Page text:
Thursday, February 26, 2015


Plan Check Kitchen + Bar
1800 Sawtelle Blvd.
Los Angeles, CA 90025
Tel: 310.444.1411
$$ ($15-30)
Fri, 02/20/2015, 8:00pm walk-in
    (4 Piglets)

Plan Check Kitchen + Bar is a sophisticated, yet casual gastropub, serving delicious burgers and pub food. Situated on bustling Sawtelle, the eatery is cool and hip. The name stems from its location neighboring alongside the Building and Safety Department, where architectural plans are sent. 

Comfort pub food and craft beers compose the bulk of the menu. The wait can be long; however if you're a drinker, you can kill time with a drink or two (I was able to bring my wine outside whilst waiting on the sidewalk). 

Baked Crab Dip ($12.50): Dynamite sauce, masago, charred tomato, nori, toast. This dip is not your average crab dip. A bit on the salty end, the dip bags a punch with some spice. The nori adds a uniqueness uncommon to the average crab dip. Although the flavors were all there, this was my least favorite dish. 

Double Cut Wing ($2.50 each wing; part of the specials menu): Buffalo sauce, large wing, micro celery. The wings were large and not a measly typical chicken wing. It had a good amount of sauce and generously coated the chicken. Simple and done well. 

Sweet potato waffle fries ($6.00): Beef tallow, peach ketchup. The waffles had great flavor, although some were not crispy (which is the way I like my fries). The peach ketchup added sweetness, which was a bit unusual. My preference of dip would probably be something more creamy and rich to go along with the fries. The sweet on sweet just was not my cup of tea. Nevertheless, the fries were tasty. 

Chefs Favorite Burger ($14.00): My favorite dish. Cheese two ways, bacon two ways, ketchup leather, sunny fried egg, hot sauce. If you have to resort to using an iron pan to place your burger in, then it must be really good. The bacon was crisp, the egg yolk coated the burger well, and the dehydrated ketchup was the perfect accompaniment. Order it medium-rare for the perfect burger.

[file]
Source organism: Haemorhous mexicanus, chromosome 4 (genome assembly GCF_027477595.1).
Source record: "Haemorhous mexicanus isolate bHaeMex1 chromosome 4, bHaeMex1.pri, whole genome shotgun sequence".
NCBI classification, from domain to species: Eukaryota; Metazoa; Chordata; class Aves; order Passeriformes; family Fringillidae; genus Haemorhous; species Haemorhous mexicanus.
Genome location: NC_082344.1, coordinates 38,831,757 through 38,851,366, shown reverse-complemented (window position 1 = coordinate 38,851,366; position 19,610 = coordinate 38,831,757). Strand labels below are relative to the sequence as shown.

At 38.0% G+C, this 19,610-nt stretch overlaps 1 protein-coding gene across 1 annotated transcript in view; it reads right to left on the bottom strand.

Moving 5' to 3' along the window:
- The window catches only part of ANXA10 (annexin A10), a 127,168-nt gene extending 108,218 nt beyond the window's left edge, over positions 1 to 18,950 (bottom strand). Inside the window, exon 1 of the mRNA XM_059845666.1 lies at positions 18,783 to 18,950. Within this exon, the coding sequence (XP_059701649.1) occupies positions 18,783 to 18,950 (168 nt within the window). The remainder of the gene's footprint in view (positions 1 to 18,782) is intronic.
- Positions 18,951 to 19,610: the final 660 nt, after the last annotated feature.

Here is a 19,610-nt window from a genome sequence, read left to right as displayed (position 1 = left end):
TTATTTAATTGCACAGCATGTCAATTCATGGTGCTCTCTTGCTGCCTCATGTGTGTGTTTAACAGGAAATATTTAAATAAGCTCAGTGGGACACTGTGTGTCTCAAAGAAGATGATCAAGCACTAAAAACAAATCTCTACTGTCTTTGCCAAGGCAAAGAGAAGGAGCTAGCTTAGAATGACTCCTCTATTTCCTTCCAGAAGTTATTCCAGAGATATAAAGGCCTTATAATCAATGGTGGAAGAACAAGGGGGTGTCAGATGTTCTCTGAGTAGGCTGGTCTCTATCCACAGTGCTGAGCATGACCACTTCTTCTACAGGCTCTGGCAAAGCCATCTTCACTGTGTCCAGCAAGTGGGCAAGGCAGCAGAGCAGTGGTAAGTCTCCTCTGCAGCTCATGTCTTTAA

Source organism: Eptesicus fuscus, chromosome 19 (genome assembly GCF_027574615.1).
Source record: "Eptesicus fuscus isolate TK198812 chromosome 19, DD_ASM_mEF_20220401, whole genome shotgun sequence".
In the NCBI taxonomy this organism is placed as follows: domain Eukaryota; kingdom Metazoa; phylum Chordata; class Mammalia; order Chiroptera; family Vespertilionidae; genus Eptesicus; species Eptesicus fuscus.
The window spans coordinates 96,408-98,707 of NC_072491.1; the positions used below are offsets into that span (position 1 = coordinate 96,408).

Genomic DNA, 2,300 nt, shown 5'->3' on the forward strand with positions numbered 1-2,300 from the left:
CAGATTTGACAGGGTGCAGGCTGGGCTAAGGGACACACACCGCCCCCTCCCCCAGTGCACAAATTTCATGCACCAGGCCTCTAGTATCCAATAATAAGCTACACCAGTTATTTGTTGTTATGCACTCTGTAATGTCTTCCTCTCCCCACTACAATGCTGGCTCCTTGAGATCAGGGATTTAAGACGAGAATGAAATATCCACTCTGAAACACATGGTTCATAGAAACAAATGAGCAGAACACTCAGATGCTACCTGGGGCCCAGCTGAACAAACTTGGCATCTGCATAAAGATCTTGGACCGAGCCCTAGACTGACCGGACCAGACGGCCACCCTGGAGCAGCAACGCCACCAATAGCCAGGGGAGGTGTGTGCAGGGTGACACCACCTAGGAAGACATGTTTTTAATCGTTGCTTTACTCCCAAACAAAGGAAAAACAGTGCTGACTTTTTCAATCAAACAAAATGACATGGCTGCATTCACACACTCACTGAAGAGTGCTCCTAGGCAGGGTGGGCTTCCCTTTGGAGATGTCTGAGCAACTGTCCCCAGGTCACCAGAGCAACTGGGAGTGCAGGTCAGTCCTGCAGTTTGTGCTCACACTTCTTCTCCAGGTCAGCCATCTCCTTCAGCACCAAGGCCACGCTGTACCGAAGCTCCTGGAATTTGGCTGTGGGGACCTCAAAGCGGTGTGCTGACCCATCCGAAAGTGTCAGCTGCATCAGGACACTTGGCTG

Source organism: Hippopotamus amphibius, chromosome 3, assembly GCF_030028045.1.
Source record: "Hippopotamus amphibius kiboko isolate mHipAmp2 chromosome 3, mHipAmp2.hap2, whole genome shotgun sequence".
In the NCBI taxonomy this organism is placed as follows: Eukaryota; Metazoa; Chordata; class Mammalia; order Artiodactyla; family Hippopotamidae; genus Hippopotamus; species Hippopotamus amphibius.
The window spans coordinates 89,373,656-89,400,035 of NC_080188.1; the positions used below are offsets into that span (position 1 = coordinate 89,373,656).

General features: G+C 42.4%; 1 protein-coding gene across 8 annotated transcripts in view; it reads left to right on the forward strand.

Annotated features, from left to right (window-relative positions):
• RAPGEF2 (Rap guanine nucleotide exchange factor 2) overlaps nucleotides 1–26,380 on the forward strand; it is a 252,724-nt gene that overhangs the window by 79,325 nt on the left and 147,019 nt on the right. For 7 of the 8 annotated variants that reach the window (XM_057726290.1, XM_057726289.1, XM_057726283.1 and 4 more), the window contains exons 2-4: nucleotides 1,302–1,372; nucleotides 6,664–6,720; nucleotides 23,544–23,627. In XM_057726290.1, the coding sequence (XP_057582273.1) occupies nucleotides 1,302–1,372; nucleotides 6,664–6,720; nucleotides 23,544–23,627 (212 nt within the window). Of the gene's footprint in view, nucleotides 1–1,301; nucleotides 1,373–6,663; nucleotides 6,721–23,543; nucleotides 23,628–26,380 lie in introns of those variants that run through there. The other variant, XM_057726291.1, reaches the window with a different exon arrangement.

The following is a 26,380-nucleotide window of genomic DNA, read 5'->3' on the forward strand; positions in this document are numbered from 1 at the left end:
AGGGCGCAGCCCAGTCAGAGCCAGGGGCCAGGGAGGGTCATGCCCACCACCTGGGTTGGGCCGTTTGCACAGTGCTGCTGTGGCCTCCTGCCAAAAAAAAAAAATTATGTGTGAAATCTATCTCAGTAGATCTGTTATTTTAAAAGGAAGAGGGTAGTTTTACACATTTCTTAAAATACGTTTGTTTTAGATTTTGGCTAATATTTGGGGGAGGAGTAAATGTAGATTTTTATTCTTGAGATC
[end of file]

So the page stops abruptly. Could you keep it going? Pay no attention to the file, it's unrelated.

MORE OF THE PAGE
Overall, Plan Check Kitchen + Bar offers a casual and chic atmosphere. The food is pretty darn tasty, but the burger specifically is what makes this place special. Additionally, the service is pretty spot on at this joint. There are two other locations in Los Angeles (Downtown and Fairfax) to serve those in search for a good burger and beer. Word of advice: Come on a weeknight to avoid a crowd.

Notable dishes: Chefs Favorite Burger

Wednesday, February 25, 2015


Tsujita LA Artisan Noodle
2057 Sawtelle Blvd.
Los Angeles, CA 90025
Tel: 310.231.7373
Wed, 02/18/2015, 7:00pm walk-in
     (4.5 piglets)

What is tsukemen? Before Tsujita, I've never even heard of that term. I simply thought ramen was only considered to be noodles in a big bowl of soup. Then, Tsujita LA Artisan Noodle was discovered and my world of ramen was transformed. Tsujita LA Artisan Noodle specializes in the tsukemen ramen, a thick, slightly cooled noodle served with a warm, savory seafood-based dipping sauce. It is a branch of Nidaime Tsujita, a ramen shop considered one of the best in Tokyo. 

Tsujita La Artisan Noodle, which once served ramen solely during lunch hours, is now serving ramen until the wee hours of 2am. It is a cash only joint and the wait can be quite strenuous. Regardless of the queue, the tsukemen is well worth the wait.

Spicy Tuna Don ($3.99 with combination; $5.99 for bowl only): I'm a fan of the rice here: warm, sticky goodness with a hint of acidity. The spicy tuna was a bit on the mushy end (as having been pulverized), but had great flavor. I just wish there were chunks of tuna that I could bite into.

Char Siu Tsukemen ($13.95): My favorite dish. Tsukemen topped with Char Siu (slices of barbecued pork). Directions: Squeeze the lime over the noodles, take a small amount of noodles and place into the dipping sauce/broth, and enjoy! Deliciously perfect noodles cooked al-dente accompanied by luscious, melt in your mouth pork. The egg is cooked to a skillful texture. The dipping sauce is savory and thick, coating the noodles with a flawless consistency. The lime adds an acidity that complements and enhances the flavor.

Overall, Tsujita LA Artisan Noodle provides a ramen that is different from the traditional ramen, but in an impeccable approach. The flavors mesh well together. The broth at this eatery is seafood-based; however, if you want a broth that's pork-based, their sister restaurant Tsujita Annex across the street is your best bet.  Word of advice: Come during odd hours or you'll be waiting for awhile.

Notable dishes: The Char Siu Tsukemen.

Sunday, February 22, 2015